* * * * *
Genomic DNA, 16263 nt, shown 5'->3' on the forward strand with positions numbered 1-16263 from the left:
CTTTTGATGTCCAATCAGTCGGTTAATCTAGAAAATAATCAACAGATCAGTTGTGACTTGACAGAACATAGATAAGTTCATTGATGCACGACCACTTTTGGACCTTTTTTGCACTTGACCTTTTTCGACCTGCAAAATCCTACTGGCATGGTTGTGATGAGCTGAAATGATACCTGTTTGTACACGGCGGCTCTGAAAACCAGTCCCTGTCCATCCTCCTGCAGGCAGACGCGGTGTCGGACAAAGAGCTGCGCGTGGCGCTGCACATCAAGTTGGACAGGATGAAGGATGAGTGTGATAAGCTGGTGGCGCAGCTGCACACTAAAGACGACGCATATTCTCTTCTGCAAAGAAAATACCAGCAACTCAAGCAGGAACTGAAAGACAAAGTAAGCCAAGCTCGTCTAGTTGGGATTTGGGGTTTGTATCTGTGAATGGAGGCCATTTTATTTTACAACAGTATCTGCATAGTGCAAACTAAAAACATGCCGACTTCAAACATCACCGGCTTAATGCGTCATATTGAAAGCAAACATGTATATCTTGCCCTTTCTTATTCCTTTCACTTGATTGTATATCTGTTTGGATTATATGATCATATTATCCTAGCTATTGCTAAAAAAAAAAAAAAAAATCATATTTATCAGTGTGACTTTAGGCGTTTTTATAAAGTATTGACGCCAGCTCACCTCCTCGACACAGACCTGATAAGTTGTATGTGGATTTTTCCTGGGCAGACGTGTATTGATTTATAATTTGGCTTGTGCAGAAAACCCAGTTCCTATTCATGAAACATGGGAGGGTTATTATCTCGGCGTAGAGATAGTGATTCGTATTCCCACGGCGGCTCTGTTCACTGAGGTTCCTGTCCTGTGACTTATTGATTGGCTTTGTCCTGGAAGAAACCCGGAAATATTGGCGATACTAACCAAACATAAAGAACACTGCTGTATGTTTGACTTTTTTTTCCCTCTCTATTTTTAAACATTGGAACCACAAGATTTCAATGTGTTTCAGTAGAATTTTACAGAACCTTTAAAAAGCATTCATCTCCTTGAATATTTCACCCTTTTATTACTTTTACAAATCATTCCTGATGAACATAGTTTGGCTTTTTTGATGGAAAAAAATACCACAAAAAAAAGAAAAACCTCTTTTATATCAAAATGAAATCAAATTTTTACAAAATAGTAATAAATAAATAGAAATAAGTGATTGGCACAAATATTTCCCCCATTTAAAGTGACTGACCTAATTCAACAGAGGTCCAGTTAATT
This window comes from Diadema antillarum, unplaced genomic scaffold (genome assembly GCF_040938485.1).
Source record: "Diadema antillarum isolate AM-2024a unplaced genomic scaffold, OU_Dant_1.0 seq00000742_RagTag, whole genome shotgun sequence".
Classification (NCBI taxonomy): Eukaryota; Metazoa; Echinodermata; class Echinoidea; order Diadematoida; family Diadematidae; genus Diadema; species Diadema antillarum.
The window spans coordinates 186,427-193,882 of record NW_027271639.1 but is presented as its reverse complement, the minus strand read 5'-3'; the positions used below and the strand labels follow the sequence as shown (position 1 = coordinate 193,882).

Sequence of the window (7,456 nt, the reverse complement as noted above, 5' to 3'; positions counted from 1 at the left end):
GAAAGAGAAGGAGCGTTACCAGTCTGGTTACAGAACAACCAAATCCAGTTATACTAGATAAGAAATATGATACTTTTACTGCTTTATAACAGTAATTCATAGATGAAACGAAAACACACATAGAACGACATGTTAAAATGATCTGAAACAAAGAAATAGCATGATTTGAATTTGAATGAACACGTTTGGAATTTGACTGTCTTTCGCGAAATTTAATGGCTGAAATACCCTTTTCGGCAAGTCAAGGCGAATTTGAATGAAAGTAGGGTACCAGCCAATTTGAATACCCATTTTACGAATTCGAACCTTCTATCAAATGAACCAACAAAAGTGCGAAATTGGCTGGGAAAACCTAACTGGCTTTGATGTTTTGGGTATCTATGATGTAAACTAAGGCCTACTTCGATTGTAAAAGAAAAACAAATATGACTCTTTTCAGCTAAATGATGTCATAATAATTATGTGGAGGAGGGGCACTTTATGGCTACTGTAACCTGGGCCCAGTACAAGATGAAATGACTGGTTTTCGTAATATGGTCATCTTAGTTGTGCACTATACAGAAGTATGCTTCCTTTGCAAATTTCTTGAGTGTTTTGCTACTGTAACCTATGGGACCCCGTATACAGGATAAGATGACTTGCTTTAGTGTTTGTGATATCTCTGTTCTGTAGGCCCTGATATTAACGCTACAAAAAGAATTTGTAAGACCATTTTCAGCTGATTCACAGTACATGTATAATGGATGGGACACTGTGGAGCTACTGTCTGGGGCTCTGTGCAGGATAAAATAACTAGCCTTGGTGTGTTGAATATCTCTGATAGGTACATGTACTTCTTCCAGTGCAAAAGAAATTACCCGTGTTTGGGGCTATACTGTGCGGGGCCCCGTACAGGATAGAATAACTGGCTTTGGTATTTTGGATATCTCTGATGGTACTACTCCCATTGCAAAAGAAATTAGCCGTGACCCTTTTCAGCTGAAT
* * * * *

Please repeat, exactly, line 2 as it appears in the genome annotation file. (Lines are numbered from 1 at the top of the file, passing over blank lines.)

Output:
CTTTTGATGTCCAATCAGTCGGTTAATCTAGAAAATAATCAACAGATCAGTTGTGACTTGACAGAACATAGATAAGTTCATTGATGCACGACCACTTTTGGACCTTTTTTGCACTTGACCTTTTTCGACCTGCAAAATCCTACTGGCATGGTTGTGATGAGCTGAAATGATACCTGTTTGTACACGGCGGCTCTGAAAACCAGTCCCTGTCCATCCTCCTGCAGGCAGACGCGGTGTCGGACAAAGAGCTGCGCGTGGCGCTGCACATCAAGTTGGACAGGATGAAGGATGAGTGTGATAAGCTGGTGGCGCAGCTGCACACTAAAGACGACGCATATTCTCTTCTGCAAAGAAAATACCAGCAACTCAAGCAGGAACTGAAAGACAAAGTAAGCCAAGCTCGTCTAGTTGGGATTTGGGGTTTGTATCTGTGAATGGAGGCCATTTTATTTTACAACAGTATCTGCATAGTGCAAACTAAAAACATGCCGACTTCAAACATCACCGGCTTAATGCGTCATATTGAAAGCAAACATGTATATCTTGCCCTTTCTTATTCCTTTCACTTGATTGTATATCTGTTTGGATTATATGATCATATTATCCTAGCTATTGCTAAAAAAAAAAAAAAAAATCATATTTATCAGTGTGACTTTAGGCGTTTTTATAAAGTATTGACGCCAGCTCACCTCCTCGACACAGACCTGATAAGTTGTATGTGGATTTTTCCTGGGCAGACGTGTATTGATTTATAATTTGGCTTGTGCAGAAAACCCAGTTCCTATTCATGAAACATGGGAGGGTTATTATCTCGGCGTAGAGATAGTGATTCGTATTCCCACGGCGGCTCTGTTCACTGAGGTTCCTGTCCTGTGACTTATTGATTGGCTTTGTCCTGGAAGAAACCCGGAAATATTGGCGATACTAACCAAACATAAAGAACACTGCTGTATGTTTGACTTTTTTTTCCCTCTCTATTTTTAAACATTGGAACCACAAGATTTCAATGTGTTTCAGTAGAATTTTACAGAACCTTTAAAAAGCATTCATCTCCTTGAATATTTCACCCTTTTATTACTTTTACAAATCATTCCTGATGAACATAGTTTGGCTTTTTTGATGGAAAAAAATACCACAAAAAAAAGAAAAACCTCTTTTATATCAAAATGAAATCAAATTTTTACAAAATAGTAATAAATAAATAGAAATAAGTGATTGGCACAAATATTTCCCCCATTTAAAGTGACTGACCTAATTCAACAGAGGTCCAGTTAATT